Noi6 means "the 6 of us" in Romanian.

We are five, you are the sixth one.

We thank you for joining us in our trip around the world...

Tuesday, December 20, 2011


We went to the Taj Mahal twice on Maria's birthday. We saw the most beautiful building in the world, inside and out, in the thickest fog at sunrise and later in the sunset and we were not at all disappointed. It is phenomenal, majestic, incredible and perfect, it is more than my words can describe. With the building in the background, as they were ushering the tourists out, we sang both Romanian Happy Birthday songs to Maria and we had a "thank you speech."

She had a good birthday. It started the day before with the trip to Agra. We had a name for a driver to take us from Delhi to Agra and back. I sent a message, he replied and then we lost contact. I bought two sets of train tickets. The early one, we were on the waiting list, we only got the confirmation at 6.30 am. The later one, confirmed seats, was just in case, and we would arrive in Agra at 4.30 pm. As our luck would have it, all went well and we got to Agra at 12.30 pm. We were immediately  surrounded by taxi drivers. They pointed to us the prepaid booth, you pay there a set fee for your route and they bring the taxi. We liked our driver. As I learned early in India, you cannot trust anybody, but this nice older guy, it was hard not to trust. "Why do you want to help me?" I asked. "I am a taxi driver sir and it is my job, to make sure you have a good experience here." He actually believed that!?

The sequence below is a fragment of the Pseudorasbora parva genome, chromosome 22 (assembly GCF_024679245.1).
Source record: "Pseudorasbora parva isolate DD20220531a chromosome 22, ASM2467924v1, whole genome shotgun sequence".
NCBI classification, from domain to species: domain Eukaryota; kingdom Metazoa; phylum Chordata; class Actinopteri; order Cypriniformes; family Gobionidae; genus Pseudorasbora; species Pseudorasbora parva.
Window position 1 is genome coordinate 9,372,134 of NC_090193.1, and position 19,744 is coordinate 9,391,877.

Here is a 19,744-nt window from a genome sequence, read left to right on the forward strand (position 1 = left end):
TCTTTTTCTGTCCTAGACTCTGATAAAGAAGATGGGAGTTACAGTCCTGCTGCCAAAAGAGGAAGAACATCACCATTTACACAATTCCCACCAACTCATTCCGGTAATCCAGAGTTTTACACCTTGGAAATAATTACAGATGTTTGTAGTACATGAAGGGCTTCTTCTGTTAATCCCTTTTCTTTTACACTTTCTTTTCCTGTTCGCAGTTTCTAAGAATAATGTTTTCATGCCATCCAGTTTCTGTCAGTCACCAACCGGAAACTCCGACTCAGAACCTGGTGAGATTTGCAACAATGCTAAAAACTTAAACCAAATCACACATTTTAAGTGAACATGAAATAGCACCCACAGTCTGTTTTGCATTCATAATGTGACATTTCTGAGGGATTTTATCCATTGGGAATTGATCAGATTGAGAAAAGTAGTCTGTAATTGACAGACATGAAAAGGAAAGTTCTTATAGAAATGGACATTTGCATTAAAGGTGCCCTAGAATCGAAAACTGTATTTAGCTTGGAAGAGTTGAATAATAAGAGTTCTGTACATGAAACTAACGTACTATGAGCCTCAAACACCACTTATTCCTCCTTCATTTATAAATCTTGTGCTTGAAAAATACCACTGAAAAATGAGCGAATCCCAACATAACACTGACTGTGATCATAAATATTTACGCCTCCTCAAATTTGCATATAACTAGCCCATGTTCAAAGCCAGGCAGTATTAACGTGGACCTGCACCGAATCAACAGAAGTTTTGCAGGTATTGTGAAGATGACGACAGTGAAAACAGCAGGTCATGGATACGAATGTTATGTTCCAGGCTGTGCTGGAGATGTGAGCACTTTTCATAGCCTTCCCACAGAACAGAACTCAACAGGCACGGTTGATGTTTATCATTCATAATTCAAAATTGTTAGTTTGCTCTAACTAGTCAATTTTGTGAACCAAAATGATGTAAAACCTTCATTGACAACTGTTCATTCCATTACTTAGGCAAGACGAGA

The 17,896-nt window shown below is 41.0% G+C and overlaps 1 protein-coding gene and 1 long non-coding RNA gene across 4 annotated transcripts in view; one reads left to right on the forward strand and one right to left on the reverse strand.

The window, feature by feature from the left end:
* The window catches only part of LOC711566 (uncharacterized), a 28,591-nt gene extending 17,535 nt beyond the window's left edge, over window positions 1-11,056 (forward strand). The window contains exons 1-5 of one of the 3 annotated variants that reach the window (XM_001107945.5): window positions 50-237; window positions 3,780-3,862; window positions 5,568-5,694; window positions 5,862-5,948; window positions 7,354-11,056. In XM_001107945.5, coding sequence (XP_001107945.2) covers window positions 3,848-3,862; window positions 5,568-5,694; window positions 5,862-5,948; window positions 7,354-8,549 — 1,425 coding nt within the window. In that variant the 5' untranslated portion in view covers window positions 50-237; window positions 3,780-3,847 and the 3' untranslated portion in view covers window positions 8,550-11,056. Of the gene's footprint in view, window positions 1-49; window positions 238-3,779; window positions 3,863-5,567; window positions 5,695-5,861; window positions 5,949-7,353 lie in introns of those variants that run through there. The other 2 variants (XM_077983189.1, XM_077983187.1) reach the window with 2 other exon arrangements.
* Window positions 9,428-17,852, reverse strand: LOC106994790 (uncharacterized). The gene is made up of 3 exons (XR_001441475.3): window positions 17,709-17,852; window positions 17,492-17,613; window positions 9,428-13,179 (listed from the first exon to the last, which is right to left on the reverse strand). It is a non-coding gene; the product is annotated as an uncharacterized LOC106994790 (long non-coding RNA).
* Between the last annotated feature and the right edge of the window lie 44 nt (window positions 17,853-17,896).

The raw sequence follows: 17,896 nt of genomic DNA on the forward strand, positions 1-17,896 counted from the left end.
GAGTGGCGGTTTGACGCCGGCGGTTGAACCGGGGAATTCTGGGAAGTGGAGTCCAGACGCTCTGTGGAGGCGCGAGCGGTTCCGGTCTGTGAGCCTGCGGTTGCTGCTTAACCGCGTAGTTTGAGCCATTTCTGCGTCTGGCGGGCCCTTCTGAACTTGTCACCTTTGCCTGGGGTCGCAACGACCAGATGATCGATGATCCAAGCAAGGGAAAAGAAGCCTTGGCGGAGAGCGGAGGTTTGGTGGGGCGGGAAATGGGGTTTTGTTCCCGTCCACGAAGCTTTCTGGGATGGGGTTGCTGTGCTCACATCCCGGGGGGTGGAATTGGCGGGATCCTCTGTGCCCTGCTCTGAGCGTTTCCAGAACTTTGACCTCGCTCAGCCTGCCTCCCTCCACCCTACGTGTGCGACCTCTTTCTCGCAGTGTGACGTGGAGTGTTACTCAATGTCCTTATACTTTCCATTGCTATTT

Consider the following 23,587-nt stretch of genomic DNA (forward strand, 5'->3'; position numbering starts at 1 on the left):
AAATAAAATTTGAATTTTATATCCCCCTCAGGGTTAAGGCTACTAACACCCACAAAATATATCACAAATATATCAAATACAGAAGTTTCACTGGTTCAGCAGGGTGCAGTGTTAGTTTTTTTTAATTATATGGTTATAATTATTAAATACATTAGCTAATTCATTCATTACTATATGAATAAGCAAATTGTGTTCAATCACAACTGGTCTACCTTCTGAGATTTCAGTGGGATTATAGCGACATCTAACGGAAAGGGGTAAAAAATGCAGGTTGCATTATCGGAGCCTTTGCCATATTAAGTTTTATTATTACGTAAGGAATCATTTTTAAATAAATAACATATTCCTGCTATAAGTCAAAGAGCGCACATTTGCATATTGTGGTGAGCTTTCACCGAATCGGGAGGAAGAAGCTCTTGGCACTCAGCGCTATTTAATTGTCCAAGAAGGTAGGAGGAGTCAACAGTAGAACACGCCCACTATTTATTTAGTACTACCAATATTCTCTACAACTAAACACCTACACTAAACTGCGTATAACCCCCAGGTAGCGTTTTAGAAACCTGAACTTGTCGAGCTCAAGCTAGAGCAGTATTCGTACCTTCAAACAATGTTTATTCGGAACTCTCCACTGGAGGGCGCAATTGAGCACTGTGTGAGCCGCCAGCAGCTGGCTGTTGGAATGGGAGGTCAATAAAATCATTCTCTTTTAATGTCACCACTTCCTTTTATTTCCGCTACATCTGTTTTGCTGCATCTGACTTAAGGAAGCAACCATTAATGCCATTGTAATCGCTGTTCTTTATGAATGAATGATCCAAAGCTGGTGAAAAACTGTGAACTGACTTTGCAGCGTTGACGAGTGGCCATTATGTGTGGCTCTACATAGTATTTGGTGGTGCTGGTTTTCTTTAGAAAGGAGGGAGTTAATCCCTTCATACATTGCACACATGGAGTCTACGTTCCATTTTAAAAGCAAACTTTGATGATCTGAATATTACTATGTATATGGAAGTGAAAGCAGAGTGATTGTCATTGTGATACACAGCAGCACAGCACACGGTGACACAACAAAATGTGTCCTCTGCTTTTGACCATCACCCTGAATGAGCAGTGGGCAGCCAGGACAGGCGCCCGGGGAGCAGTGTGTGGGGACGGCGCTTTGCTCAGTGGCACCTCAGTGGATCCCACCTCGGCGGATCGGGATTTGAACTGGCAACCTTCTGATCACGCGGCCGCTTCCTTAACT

We followed his advice, it was going along well with how we planned our visit. Agra is a smaller town, just 1.3 million people, but it has an important place in the history of India, especially during the Mughal emperors of the 16-17th centuries. Later, it became a bastion of the British and Indian armies and an industrial city, until more recently the tourism took over. Besides the Taj there are several other important attractions. The Agra Fort, the Itimad-ud-Daulah or the palace at Fatehpur are all phenomenal and any one of them would make the fame of any country. Most of the 3 million people that come to Taj Mahal every year make it a quick day trip and miss these places - we wanted more.

So the first afternoon we went to Fatehpur Sikri, 40 km from Agra. This was a short lived capital of Akbar and the site here has 46 palaces and a great mosque. It is another World Heritage site. I am mentioning this aspect because I think it is important. UNESCO gets involved in the renovation and protection of a World Heritage site, but the host country also has to make a clear commitment. Countries take pride in having a site listed and they benefit from the advertisement. At Fatehpur, several of the palaces looked in really great shape. It is about the same period as the Renaissance or Machu Picchu, just 100 years older than Versailles, yet so different and just as beautiful. None of us seemed to have a problem with Akbar having so many wives, and since the favorites got their own palaces, they might have been OK with this too. Astonishing for our time, the religious tolerance implied. Not just in the design of the palaces, with different elements from different cultures, but in the choosing of the wives as the muslim, the hindu, the christian one. We saw the same thing in Tibet, with their most famous king.
 One of the structures at Fatehpur Sikri, with air-conditioning in the 17th century.
Ileana, taking a picture of the main plaza
This was the little palace of Sultana, the Turkish wife
Nobody knows for sure what this was, probably the stables for the elephants or the quarters of the servants.